Whale stranded on Milford Haven mudbank is put to sleep
Marine experts say a whale stranded on a beach in Pembrokeshire has been put to sleep because it was dying.
The creature - thought to be a pilot whale - was seen entering the Milford Haven waterway on Wednesday and beached itself several miles up the estuary.
Local people waded in to refloat the mammal but it was later found grounded near Llanstadwell, Milford Haven.
Experts who assessed the whale said they put the creature to sleep as there was no hope of saving it.
The whale is approx 4m (13ft) in length and was stranded on a mudbank.
Early reports suggested it was a minke whale but wildlife experts now believe it is a smaller pilot whale.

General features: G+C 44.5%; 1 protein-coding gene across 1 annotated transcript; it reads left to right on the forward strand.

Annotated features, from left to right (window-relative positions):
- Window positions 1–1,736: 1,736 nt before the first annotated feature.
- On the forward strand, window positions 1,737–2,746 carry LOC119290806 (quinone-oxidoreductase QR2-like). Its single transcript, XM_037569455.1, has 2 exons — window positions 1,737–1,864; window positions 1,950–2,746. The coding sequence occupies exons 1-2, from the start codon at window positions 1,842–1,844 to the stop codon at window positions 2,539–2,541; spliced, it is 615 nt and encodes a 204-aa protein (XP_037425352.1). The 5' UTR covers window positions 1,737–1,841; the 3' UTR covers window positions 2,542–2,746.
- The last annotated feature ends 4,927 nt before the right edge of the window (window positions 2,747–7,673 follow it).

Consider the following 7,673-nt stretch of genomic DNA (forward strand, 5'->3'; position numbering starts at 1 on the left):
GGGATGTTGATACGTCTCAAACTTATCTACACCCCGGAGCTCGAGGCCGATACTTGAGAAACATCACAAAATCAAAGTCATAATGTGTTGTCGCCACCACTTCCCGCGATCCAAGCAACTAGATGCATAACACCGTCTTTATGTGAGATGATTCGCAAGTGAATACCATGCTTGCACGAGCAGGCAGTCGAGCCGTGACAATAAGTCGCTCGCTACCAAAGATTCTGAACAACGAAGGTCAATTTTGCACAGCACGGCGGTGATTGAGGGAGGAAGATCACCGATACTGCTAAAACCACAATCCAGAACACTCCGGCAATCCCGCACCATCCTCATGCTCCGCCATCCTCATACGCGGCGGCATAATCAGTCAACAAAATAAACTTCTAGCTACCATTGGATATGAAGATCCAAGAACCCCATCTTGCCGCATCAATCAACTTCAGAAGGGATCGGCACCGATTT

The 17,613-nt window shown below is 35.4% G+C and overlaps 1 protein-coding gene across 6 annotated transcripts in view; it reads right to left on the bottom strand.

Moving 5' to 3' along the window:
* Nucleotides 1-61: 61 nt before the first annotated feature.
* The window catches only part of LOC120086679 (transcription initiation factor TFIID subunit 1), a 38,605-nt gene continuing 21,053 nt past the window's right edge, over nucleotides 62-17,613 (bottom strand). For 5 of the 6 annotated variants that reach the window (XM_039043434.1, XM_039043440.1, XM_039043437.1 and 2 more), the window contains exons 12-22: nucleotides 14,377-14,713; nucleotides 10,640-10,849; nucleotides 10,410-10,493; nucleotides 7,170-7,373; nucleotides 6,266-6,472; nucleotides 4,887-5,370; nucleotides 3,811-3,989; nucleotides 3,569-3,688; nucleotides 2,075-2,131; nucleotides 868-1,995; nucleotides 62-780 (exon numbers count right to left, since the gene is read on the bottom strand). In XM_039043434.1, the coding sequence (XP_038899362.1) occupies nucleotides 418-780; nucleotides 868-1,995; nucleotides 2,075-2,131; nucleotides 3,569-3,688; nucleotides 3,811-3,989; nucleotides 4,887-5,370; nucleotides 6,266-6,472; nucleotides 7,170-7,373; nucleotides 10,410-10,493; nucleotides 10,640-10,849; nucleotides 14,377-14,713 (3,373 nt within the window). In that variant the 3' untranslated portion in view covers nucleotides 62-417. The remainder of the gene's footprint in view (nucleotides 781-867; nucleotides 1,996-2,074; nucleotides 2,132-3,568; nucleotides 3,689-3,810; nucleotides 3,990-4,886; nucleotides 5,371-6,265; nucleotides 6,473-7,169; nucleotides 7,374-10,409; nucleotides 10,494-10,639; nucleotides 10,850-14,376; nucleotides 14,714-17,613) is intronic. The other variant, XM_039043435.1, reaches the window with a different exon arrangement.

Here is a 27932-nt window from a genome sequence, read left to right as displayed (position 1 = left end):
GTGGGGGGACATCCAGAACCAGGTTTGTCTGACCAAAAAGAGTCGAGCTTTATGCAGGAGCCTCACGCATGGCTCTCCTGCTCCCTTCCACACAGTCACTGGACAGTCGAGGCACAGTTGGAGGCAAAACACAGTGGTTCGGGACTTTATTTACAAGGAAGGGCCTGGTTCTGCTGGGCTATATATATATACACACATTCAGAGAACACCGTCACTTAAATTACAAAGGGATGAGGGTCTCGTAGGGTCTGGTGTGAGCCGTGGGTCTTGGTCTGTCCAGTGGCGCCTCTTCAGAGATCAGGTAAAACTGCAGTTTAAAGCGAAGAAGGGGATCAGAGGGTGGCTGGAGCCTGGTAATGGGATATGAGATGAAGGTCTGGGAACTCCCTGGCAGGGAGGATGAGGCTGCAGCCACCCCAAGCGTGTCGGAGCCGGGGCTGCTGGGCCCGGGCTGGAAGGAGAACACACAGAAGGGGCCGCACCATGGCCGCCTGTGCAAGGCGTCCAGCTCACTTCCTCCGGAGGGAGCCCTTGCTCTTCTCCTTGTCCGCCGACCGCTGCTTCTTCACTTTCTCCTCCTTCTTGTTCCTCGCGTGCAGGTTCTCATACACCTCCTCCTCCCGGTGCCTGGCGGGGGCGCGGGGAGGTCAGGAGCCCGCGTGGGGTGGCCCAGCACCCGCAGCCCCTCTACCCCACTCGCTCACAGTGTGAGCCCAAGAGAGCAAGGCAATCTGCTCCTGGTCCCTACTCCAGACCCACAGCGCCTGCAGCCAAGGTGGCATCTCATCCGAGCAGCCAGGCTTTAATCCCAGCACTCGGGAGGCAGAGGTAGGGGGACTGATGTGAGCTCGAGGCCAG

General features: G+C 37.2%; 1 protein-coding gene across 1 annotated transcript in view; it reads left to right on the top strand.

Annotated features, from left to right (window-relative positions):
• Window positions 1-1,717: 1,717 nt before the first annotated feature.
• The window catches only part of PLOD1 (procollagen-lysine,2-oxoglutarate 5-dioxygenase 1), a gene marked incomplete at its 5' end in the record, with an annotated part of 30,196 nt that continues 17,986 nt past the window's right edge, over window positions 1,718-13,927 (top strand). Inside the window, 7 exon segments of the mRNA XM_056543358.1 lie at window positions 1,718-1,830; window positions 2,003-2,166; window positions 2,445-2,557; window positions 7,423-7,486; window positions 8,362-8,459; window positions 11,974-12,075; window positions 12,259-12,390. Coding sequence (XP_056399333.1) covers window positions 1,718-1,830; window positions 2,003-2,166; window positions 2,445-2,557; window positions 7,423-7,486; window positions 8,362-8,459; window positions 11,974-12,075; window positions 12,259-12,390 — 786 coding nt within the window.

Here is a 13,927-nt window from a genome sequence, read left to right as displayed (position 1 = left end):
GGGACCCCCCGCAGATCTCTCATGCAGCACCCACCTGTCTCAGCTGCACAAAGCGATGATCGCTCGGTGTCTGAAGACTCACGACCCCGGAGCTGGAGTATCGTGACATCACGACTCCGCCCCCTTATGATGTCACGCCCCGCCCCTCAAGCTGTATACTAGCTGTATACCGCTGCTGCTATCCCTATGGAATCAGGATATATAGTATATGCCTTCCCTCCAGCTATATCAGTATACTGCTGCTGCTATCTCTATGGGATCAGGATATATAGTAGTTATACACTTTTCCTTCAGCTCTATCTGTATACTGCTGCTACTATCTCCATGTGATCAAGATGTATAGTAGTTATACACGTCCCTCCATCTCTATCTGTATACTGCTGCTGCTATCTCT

Cliff Benson, of the Sea Trust charity, said: "The whale was reported to us by staff at the LNG oil refinery who spotted it swimming upstream.
"If it was a minke whale it would weigh up to 15 tonnes and would be very difficult to refloat.
"My guess is that it is a pilot whale - but even then it could be a very big animal."
Mid and West Wales Fire Service said it was attending the incident with a specialist team from Milford Haven assisting with mud mats.
Station manager David Hancock told BBC Wales: "It has been swimming, albeit lethargically, in the shallows offshore."
He added that there was nothing preventing the whale from returning to the sea, suggesting that it may have swum to the shore because it was ill and needed to recover.
Rod Penrose, whale strandings co-ordinator for Wales, later told BBC Wales that they had established that the whale was dying and could not be rescued.
He said they took the decision to put the animal to sleep and would carry out a post mortem examination on Friday.